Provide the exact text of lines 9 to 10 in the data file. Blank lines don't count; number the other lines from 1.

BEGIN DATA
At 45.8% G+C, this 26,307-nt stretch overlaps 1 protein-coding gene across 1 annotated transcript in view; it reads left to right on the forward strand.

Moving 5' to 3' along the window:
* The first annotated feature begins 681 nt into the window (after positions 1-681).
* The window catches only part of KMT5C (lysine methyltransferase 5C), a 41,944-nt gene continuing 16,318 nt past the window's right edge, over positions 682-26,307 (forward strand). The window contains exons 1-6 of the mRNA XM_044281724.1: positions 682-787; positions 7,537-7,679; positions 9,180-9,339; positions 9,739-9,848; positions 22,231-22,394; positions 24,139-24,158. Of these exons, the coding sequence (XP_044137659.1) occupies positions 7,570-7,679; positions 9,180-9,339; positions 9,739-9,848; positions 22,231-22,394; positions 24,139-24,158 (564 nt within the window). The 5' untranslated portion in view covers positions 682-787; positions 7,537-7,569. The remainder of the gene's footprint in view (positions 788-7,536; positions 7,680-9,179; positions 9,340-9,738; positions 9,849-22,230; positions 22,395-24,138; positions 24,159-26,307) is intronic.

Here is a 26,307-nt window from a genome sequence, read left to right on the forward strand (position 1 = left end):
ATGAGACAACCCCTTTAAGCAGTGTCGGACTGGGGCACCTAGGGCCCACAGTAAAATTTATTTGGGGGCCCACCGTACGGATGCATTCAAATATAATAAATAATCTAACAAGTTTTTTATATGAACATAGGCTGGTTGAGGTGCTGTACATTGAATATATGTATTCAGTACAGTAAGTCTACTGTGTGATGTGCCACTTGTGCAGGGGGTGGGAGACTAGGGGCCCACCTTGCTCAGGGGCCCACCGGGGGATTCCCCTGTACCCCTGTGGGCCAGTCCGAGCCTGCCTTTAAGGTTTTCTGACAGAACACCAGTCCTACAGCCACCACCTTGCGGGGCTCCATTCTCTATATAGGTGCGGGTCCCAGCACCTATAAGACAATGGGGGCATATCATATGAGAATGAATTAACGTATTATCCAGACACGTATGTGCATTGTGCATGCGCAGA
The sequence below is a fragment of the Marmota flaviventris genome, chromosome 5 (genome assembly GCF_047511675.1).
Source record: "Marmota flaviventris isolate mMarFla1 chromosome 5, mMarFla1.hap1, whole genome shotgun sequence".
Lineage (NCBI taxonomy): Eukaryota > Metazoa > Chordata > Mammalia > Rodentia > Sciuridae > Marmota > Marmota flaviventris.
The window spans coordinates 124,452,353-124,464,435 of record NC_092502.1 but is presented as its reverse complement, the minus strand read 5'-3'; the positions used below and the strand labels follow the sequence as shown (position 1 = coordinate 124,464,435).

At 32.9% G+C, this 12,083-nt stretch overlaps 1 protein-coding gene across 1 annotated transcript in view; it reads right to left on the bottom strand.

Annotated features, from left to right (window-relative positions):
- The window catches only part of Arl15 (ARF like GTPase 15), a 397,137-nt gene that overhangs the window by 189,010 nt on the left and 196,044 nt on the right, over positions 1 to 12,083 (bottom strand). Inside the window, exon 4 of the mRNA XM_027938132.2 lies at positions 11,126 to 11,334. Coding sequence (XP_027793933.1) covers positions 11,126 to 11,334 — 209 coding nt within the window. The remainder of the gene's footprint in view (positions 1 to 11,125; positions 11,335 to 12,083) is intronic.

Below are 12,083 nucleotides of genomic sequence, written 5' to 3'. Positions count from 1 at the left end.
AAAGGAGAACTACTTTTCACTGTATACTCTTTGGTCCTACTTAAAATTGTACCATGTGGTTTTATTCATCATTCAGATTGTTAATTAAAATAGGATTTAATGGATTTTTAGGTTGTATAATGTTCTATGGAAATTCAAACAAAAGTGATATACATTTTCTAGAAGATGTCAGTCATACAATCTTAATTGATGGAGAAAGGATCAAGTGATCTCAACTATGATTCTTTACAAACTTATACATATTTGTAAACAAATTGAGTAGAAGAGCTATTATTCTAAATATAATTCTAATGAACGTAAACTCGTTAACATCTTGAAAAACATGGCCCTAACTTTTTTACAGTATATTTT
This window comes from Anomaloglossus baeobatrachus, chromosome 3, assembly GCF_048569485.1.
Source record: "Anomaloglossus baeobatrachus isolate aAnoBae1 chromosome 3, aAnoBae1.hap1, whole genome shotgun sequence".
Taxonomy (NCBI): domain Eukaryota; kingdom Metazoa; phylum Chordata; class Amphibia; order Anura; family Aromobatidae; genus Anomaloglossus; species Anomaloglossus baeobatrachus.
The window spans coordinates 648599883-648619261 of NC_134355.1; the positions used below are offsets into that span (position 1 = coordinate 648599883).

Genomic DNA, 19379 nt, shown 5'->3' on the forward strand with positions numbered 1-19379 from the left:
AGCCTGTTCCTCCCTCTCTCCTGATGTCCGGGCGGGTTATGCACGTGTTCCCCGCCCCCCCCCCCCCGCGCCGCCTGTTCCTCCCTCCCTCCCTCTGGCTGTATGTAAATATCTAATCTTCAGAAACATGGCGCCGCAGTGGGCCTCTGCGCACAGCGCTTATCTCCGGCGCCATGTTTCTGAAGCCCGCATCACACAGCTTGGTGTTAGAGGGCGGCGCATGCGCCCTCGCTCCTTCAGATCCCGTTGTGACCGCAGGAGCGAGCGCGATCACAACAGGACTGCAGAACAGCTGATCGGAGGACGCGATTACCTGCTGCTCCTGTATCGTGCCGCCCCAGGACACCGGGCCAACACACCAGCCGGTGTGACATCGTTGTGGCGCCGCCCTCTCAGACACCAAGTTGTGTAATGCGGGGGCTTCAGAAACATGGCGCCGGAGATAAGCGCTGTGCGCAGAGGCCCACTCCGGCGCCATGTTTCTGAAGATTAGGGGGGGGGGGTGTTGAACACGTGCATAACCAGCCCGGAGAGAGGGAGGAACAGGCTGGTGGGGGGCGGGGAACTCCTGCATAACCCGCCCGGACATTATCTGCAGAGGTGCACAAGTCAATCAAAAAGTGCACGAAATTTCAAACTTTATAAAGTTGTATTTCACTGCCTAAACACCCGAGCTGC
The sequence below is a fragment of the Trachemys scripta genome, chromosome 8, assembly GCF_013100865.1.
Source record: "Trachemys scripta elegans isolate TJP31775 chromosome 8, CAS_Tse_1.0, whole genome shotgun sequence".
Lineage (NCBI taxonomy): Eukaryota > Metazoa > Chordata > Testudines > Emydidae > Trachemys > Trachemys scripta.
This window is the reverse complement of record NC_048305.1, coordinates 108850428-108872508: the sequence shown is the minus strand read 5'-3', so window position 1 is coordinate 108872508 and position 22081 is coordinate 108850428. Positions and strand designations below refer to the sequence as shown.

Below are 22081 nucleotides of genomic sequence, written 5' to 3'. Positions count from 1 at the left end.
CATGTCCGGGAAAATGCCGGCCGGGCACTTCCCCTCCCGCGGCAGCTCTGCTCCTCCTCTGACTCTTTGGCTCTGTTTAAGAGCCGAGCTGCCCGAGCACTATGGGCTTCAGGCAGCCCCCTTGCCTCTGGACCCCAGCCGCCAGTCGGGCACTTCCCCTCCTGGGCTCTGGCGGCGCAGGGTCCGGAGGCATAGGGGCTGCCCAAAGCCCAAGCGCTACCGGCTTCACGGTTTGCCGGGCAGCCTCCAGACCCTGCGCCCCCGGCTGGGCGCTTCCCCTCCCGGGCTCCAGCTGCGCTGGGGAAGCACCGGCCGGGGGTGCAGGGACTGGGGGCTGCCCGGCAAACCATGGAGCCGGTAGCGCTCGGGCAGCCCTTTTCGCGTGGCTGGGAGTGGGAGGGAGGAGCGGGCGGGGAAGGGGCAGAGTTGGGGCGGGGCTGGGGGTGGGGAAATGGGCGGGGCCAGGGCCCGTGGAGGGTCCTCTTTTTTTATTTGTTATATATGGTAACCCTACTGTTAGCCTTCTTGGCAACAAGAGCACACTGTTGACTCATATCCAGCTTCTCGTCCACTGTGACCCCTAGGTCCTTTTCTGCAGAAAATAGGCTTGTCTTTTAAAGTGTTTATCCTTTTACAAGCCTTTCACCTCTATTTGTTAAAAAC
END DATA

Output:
Lineage (NCBI taxonomy): Eukaryota > Metazoa > Chordata > Mammalia > Rodentia > Sciuridae > Marmota > Marmota flaviventris.
The window spans coordinates 124,452,353-124,464,435 of record NC_092502.1 but is presented as its reverse complement, the minus strand read 5'-3'; the positions used below and the strand labels follow the sequence as shown (position 1 = coordinate 124,464,435).